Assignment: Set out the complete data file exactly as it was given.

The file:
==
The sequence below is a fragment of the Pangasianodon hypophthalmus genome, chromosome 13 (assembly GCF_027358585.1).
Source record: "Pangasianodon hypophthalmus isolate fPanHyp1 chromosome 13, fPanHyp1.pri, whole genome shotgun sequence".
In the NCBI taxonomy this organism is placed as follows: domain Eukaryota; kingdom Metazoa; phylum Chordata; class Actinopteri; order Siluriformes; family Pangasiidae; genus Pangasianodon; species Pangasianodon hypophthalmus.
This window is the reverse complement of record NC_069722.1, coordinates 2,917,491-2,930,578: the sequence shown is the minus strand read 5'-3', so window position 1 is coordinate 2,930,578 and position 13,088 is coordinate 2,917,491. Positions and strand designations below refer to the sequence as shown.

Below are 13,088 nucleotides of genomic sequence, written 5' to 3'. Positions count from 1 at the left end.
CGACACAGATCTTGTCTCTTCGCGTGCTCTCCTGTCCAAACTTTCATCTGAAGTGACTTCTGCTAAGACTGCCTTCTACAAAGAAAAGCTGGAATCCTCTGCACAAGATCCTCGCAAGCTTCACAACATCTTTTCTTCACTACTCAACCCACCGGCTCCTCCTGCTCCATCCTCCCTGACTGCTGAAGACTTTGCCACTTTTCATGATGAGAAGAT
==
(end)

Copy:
The sequence below is a fragment of the Pangasianodon hypophthalmus genome, chromosome 13 (assembly GCF_027358585.1).
Source record: "Pangasianodon hypophthalmus isolate fPanHyp1 chromosome 13, fPanHyp1.pri, whole genome shotgun sequence".
In the NCBI taxonomy this organism is placed as follows: domain Eukaryota; kingdom Metazoa; phylum Chordata; class Actinopteri; order Siluriformes; family Pangasiidae; genus Pangasianodon; species Pangasianodon hypophthalmus.
This window is the reverse complement of record NC_069722.1, coordinates 2,917,491-2,930,578: the sequence shown is the minus strand read 5'-3', so window position 1 is coordinate 2,930,578 and position 13,088 is coordinate 2,917,491. Positions and strand designations below refer to the sequence as shown.

Below are 13,088 nucleotides of genomic sequence, written 5' to 3'. Positions count from 1 at the left end.
CGACACAGATCTTGTCTCTTCGCGTGCTCTCCTGTCCAAACTTTCATCTGAAGTGACTTCTGCTAAGACTGCCTTCTACAAAGAAAAGCTGGAATCCTCTGCACAAGATCCTCGCAAGCTTCACAACATCTTTTCTTCACTACTCAACCCACCGGCTCCTCCTGCTCCATCCTCCCTGACTGCTGAAGACTTTGCCACTTTTCATGATGAGAAGAT